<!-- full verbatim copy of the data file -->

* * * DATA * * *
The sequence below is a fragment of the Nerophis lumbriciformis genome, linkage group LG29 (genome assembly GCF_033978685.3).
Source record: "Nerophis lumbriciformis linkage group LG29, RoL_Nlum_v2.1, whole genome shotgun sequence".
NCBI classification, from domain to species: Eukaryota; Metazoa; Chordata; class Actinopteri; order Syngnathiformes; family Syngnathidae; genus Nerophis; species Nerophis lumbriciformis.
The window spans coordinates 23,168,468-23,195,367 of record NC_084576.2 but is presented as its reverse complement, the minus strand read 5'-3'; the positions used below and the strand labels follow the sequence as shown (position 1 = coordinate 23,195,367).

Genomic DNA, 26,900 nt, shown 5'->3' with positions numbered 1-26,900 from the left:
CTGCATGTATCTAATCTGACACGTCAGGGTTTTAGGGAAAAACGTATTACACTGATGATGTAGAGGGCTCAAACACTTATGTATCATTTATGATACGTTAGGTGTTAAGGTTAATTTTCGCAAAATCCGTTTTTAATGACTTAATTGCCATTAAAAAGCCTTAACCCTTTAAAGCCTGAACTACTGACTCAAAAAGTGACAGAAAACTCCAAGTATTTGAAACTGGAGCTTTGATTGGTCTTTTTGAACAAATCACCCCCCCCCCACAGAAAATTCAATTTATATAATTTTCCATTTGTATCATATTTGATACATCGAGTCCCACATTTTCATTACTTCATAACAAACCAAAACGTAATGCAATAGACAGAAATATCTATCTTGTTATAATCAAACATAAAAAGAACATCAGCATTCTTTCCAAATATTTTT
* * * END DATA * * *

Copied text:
The sequence below is a fragment of the Nerophis lumbriciformis genome, linkage group LG29 (genome assembly GCF_033978685.3).
Source record: "Nerophis lumbriciformis linkage group LG29, RoL_Nlum_v2.1, whole genome shotgun sequence".
NCBI classification, from domain to species: Eukaryota; Metazoa; Chordata; class Actinopteri; order Syngnathiformes; family Syngnathidae; genus Nerophis; species Nerophis lumbriciformis.
The window spans coordinates 23,168,468-23,195,367 of record NC_084576.2 but is presented as its reverse complement, the minus strand read 5'-3'; the positions used below and the strand labels follow the sequence as shown (position 1 = coordinate 23,195,367).

Genomic DNA, 26,900 nt, shown 5'->3' with positions numbered 1-26,900 from the left:
CTGCATGTATCTAATCTGACACGTCAGGGTTTTAGGGAAAAACGTATTACACTGATGATGTAGAGGGCTCAAACACTTATGTATCATTTATGATACGTTAGGTGTTAAGGTTAATTTTCGCAAAATCCGTTTTTAATGACTTAATTGCCATTAAAAAGCCTTAACCCTTTAAAGCCTGAACTACTGACTCAAAAAGTGACAGAAAACTCCAAGTATTTGAAACTGGAGCTTTGATTGGTCTTTTTGAACAAATCACCCCCCCCCCACAGAAAATTCAATTTATATAATTTTCCATTTGTATCATATTTGATACATCGAGTCCCACATTTTCATTACTTCATAACAAACCAAAACGTAATGCAATAGACAGAAATATCTATCTTGTTATAATCAAACATAAAAAGAACATCAGCATTCTTTCCAAATATTTTT